Barbara Belford, Bram Stoker: A Biography of the Author of Dracula (NY: Knopf 1996), xv, 381pp.

Introduction: ‘Stoker divided the world into good women and brave men [...] such pastoral thoughts were archaic as the nineteenth century lurch to a close [...] Dracula celebrated Stoker’s final quest to safeguard embattled Victorian values from modernism, to preserve the romance of the family. (p.xii)

‘He was many things but naïve was not one of them [...] He was fully aware of the subtexts in his horror tale (p.xiii); Note that Belford specifically identifies the passage in which a ‘sperm’ of wax from the candle falls upon Lucy’s coffin, and comments that Stoker ‘chose to mask the erotic as the supernatural’; and further, that ‘by eliminating the author’s voice he distanced himself from the unspeakable’ (p.xiii); calls Dracula ‘the only novel he took within himself’ (p.xiv); errs. Incl. Werbaugh St for Werburgh St.; remarks that ‘Thomas Carlyle’s “On Heroes, Hero-Worship” (1841) impressed his generation (p.39)

‘[Stoker] wrote fast and never shed his journalistic speed’ (p.54); Belford remarks that Gladstone ‘spent most of his public career trying to avert an Irish calamity and saw the Protestant ascendancy, from which Stoker sprung, as “some tall tree of noxious growth, lifting its head to Heaven and poisoning the atmosphere of the land”. Stoker supported Home Rule but never spoke out loudly for it, probably because the apolitical Irving - playing devil’s advocate - mocked him about it. (pp.131-32)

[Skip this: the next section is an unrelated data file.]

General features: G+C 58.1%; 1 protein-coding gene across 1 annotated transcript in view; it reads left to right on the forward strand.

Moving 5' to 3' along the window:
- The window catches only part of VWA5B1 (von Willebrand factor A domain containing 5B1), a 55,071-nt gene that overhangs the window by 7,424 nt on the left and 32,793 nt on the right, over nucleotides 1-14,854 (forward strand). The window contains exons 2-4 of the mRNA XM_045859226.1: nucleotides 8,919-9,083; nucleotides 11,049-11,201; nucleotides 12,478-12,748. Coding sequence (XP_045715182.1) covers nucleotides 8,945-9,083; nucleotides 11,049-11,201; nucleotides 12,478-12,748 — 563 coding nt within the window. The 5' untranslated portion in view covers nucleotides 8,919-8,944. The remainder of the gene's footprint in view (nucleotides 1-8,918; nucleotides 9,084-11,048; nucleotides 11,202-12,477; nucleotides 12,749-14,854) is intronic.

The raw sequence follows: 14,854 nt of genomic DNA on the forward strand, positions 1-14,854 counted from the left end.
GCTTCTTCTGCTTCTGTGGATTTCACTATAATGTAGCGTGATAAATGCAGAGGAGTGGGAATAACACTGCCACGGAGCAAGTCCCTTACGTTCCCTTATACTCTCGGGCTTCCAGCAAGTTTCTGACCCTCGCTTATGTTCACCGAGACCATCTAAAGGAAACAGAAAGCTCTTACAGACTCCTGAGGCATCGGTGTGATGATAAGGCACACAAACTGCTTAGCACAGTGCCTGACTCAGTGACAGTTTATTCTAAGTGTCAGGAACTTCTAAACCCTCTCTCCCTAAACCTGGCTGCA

‘Stoker used echoes from his favourite Shakespearean play [Macbeth] to fame Dracula and to create the consummate villain to tempt Henry Irving into a new role. When he cast Irving as Dracula, Stoker understood there was little difference between the Macbeth of the ruling world and the Draculas of the supernatural’ (p.209)

Belford reads the characters of Dracula in terms of Tarot cards, taking Harker as ‘The Fool’, Van Helsing as ‘The Magician’, Mina as ‘The Empress’, Lucy and Arthur as ‘The Lovers’, Seward as ‘The Hermit’, Dracula as ‘The Devil’, and Quincey Morris as ‘The Hanged Man’ (214)

Stoker consulted Francis Kildale Robinson’s A Glossary of Words Used in the Neighbourhood of Whitby for Swales’s dialect [in Dracula]’; William Wilkinson, author of An Account of the Principalities of Wallachia and Moldavia (Whitby Library call No. 0.1097), by representative of English Levant Co., contains the text: “Dracula in the Wallachian language means Devil. Wallachians were accustomed to give it as a surname to any person who rendered himself conspicuous by courage, cruel actions or cunning”; Florence deemed “one of the three most beautiful women in London” (p.228)’

Cites Nina Auerbach’s view that Dracula was born from Svengali in Du Maurier’s novel Trilby; Gladstone read The Snake’s Pass; Stoker told Gladstone that he “was both angry at and sorry for Parnell’s attitude”, and Gladstone replied, “I am angry, but I assure you I am even more sorry.” (p.230)

holds that the parental deaths of Mr Hawkins, Lucy’s mother, and Arthur’s father in Dracula ‘symbolise the recent deaths of McHenry, Whitman, and Tennyson’ (p.232); on the claims of Slains Castle: ‘As he travelled through Ireland as inspector for Petty Sessions, there were many magnificence examples, particularly County Antrim’s Dunluce Castle. But Stoker needed no granite muses: turrets and towers had been imprinted on his memory since childhood.’ (p.234)